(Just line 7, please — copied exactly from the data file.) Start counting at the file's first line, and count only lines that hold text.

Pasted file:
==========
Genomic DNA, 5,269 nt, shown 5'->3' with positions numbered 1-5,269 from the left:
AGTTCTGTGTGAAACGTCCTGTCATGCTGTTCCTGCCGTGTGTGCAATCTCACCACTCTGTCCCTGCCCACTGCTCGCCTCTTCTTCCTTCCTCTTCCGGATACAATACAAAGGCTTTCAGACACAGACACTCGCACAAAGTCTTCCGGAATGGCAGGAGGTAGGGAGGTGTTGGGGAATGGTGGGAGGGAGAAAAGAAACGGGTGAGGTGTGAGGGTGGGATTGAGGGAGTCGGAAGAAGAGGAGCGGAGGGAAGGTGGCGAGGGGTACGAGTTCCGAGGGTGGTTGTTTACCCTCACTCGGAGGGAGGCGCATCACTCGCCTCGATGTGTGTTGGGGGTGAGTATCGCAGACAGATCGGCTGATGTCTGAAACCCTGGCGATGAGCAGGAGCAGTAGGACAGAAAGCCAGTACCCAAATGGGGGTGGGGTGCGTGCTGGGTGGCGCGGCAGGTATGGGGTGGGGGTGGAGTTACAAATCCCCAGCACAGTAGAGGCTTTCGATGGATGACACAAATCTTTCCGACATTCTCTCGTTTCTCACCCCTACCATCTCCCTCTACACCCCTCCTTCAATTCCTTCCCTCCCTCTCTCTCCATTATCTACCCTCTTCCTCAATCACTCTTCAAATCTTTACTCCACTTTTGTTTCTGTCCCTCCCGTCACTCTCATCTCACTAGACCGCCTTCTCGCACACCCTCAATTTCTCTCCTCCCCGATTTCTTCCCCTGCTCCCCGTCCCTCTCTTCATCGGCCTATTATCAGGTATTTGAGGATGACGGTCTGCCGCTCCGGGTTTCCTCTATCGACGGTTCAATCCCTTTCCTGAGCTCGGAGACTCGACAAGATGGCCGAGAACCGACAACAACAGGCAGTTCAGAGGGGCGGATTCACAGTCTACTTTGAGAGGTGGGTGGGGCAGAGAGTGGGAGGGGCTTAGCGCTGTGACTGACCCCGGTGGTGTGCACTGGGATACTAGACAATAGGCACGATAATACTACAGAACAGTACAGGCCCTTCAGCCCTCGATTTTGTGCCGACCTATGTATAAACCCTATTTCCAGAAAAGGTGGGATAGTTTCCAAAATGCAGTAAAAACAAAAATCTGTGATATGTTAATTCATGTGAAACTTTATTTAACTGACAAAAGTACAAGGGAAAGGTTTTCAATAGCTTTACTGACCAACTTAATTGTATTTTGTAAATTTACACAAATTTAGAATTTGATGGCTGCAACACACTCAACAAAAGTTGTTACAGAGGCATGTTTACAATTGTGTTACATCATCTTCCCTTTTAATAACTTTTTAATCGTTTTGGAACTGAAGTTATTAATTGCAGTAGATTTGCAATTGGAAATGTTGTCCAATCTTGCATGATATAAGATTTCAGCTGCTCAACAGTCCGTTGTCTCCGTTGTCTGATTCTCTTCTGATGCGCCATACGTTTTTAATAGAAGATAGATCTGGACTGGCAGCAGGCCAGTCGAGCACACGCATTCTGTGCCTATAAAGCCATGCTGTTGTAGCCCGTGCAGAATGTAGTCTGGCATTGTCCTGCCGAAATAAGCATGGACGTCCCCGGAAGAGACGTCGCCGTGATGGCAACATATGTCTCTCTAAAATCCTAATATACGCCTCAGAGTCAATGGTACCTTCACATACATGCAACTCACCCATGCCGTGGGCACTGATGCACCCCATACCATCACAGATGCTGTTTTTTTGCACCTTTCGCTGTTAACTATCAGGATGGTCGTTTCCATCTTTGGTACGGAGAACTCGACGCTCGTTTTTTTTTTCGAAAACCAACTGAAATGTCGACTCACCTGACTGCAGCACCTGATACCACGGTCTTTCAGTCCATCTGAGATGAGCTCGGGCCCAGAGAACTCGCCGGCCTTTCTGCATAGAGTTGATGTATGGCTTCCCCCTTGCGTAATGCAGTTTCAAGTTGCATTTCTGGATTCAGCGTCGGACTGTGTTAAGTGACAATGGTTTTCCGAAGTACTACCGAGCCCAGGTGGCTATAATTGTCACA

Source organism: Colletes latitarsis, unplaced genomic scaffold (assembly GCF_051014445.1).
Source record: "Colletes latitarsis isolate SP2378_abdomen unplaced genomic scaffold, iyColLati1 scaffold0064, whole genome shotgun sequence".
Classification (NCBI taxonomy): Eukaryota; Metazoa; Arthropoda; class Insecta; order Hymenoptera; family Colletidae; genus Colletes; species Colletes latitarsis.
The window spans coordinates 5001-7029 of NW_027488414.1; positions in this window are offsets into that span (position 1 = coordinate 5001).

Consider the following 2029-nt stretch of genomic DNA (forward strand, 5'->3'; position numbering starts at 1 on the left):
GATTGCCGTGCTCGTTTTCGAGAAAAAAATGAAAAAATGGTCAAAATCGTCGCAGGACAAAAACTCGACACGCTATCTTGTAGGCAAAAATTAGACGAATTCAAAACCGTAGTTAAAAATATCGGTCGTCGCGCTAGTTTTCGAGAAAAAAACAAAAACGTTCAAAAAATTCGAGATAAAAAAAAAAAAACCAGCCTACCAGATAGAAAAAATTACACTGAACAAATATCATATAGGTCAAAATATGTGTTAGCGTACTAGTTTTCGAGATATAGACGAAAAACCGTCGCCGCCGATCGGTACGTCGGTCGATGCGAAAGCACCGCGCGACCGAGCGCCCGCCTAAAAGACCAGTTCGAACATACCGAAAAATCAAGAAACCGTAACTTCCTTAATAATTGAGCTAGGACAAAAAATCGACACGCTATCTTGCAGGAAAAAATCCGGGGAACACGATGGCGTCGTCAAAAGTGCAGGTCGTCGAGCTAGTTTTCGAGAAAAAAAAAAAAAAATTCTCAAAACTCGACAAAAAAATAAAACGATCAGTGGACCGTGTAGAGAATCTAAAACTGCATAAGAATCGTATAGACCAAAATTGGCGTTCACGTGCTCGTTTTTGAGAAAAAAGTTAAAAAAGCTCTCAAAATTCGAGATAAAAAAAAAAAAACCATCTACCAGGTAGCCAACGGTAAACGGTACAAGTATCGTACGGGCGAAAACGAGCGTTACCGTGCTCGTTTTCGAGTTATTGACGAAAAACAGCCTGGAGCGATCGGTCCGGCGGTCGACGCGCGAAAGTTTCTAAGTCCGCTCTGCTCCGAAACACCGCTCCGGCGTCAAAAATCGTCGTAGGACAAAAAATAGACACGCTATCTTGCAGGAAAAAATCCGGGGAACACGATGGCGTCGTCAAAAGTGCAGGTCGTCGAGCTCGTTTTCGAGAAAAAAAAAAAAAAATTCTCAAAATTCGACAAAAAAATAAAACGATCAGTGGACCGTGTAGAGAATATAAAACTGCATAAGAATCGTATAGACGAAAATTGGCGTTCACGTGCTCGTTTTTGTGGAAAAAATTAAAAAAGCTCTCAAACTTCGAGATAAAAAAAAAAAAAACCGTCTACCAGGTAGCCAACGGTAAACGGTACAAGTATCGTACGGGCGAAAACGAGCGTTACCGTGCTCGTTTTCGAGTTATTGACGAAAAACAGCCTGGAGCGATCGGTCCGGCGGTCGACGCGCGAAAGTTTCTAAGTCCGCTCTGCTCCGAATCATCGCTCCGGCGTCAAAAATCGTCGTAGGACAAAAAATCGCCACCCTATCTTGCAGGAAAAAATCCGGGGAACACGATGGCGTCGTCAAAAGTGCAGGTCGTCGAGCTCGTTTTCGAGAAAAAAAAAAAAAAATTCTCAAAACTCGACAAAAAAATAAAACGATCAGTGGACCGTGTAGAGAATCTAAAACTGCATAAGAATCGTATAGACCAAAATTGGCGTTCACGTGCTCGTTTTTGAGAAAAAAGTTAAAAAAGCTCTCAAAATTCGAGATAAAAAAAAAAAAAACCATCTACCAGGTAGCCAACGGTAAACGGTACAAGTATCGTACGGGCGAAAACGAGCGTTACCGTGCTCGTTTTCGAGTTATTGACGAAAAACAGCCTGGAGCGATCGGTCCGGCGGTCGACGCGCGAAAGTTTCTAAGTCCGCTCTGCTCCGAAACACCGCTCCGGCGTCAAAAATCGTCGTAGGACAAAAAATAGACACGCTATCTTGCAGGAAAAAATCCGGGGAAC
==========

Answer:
Consider the following 2029-nt stretch of genomic DNA (forward strand, 5'->3'; position numbering starts at 1 on the left):